This week we have Gene Wilder, the Abraham Lincoln Brigade, dead teenagers, and a whole lot of classics that don’t get screened as often as they should.
Also, four film festivals, including Mill Valley.
- The Mill Valley Film Festival continues through this week. Check out my coverage to see what’s worth catching.
- The Arab Film Festival opens tonight and runs through October 16.
- Modern Cinema opens tonight, and runs weekends through October 23. Read my article.
Gene Wilder Celebration, Castro, Sunday and Monday
Two days and two double bills of the late, great comic actor. On Sunday, they’ll screen The Producers (I love it) and Wlly Wonka and the Chocolate Factory (I don’t care for it). On Monday, you can catch Blazing Saddles (I kind of like it), and Stir Crazy (never saw it).
The Good Fight: The Abraham Lincoln Brigade in the Spanish Civil War, Pacific Film Archive, Thursday, 7:00
I know nothing about this documentary aside from what’s on the PFA’s website. But the story of the Abraham Lincoln Brigade in the Spanish Civil War is a fascinating one. Historian Peter Carroll, who wrote a book on the subject, will introduce the film.
Slumber Party Massacre, New Mission, Tuesday, 10:00
The early 80s saw a lot of low-budget slasher movies, mainly about helpless victims (usually nubile teenage girls) getting killed in all sorts of horrible ways. But this one was supposed to be different; it was written by feminist icon Rita Mae Brown, and was supposed to be a feminist satire. But when I saw it on VHS soon after its theatrical release, it just looked like another dead teenager flick to me. Maybe I missed something.
A+ Rashomon, Phyllis Wattis Theater at SFMOMA, Friday, 6:00
In his first true masterpiece, Akira Kurosawa reminds us that we can never really know anything. Visually beautiful and deeply atmospheric, this eight-character chamber piece recounts the same crime four times by different eyewitnesses, and none of their stories match. The film that opened Japanese cinema to the world. See my Kurosawa Diary entry and my Blu-ray review. Part of Modern Cinema.
A+ Annie Hall, Castro, Wednesday
Almost every Hollywood film deals with romantic love on some level, but very few capture the complex, dizzying ups and downs of that common experience as accurately and entertainingly as Woody Allen’s masterpiece–the rare romantic comedy that doesn’t resort to silly plot-driven contrivances or paint-by-the-number characters. It captures, in flashback, the entire arc of a modern relationship, from cautious flirtation through giddy joy to the moment when the couple must accept the reality of their “dead shark.” Read my Blu-ray review. On a Diane Keaton ’70s double bill with Looking for Mr. Goodbar, which I saw and didn’t like when it was new.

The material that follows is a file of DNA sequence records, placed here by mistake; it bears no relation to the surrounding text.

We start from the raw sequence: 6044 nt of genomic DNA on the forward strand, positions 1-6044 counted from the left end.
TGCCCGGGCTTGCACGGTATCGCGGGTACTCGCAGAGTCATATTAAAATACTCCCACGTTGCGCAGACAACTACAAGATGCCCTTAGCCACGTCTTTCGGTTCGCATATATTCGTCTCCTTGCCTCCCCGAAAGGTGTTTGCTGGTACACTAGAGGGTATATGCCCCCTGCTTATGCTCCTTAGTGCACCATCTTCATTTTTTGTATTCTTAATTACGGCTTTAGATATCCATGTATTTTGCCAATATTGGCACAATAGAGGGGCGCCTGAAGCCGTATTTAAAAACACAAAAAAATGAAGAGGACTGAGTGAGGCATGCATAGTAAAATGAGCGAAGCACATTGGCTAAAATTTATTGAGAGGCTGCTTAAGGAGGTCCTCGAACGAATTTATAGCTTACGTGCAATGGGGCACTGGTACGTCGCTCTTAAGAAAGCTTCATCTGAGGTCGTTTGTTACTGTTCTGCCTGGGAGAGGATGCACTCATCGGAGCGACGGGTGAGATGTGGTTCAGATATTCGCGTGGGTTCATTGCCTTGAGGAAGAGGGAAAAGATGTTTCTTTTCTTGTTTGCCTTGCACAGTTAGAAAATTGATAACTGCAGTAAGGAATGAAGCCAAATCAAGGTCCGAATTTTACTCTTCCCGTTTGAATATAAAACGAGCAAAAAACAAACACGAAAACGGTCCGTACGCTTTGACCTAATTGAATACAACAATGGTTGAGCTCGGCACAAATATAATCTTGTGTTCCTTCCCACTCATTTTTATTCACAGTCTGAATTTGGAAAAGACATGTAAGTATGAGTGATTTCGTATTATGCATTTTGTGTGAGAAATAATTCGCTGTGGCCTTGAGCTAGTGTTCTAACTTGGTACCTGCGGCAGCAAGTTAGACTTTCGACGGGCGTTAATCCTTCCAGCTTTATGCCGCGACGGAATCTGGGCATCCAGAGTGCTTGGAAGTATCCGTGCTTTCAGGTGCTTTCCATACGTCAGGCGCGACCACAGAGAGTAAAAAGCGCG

A Let the Right One In¸ New Parkway, Thursday, 9:30
This is one of the great vampire movies. After all, what better place for a vampire than a Swedish winter? The nights are very long, snow covers everything, and people drink heavily and seem depressed to begin with. It’s like Bergman, only with undead bloodsuckers. Let the Right One In is also a coming-of-age story, about first love between a boy about to turn 13 and a girl who has been 12 “for a very long time.” Read my full review.
A The Seventh Seal, Phyllis Wattis Theater at SFMOMA, Saturday, 5:45
A knight (Max von Sydow) returning from the Crusades plays chess with Death (Bengt Ekerot) while the plague ravages the land. But while the knight thinks about eternity, his life-embracing squire (Gunnar Björnstrand) reminds us what it really means to be human. Filled with wonderful characters, religious allegory, and sly humor, it bursts with a love of humanity and a fear for our place in the universe. Another part of Modern Cinema.
B+ Grandma’s Boy, Niles Essanay Silent Film Museum, Saturday, 7:30
The best of Harold Lloyd’s early features, Grandma’s Boy hints at the brilliant comic story teller that Lloyd would soon become. Shy Harold lacks the courage needed to win the girl (or anything else), so his grandmother improvises a magic talisman and concocts a story to help him build up his nerve. Not Kid Brother or The Freshmen, but an important step in the direction of those masterpieces. Also on the program: Felix the Cat and Charlie Chase shorts. Judy Rosenberg provides the piano accompaniment.
B+ Detour, Stanford, Saturday and Sunday
If Double Indemnity, shot on a comfortable if not extravagant budget, started the trend now called film noir, this quick cheapie proved that the genre didn’t need production values. Tom Neal plays a broke musician who hitchhikes across the country and runs into some very bad luck. So bad, in fact, that a wicked woman (Ann Savage–what a name for an actress playing a femme fatale) can blackmail him for murder. Short, quick, and deeply disturbing, Detour provides 67 minutes of dark entertainment. On a double bill with The Strange Woman. Part of the series Vienna and the Movies.
B L’Avventura, Phyllis Wattis Theater at SFMOMA, Saturday, 8:00
Michelangelo Antonioni’s story of the young and amoral hardly counts as an adventure–although it almost starts as one. A group of wealthy young adults take a yacht to a deserted island, where one of them mysteriously disappears. Her friends search for her, then casually give up. L’avventura isn’t about rescuing a loved one; but about the shallowness of modern relationships. Another part of Modern Cinema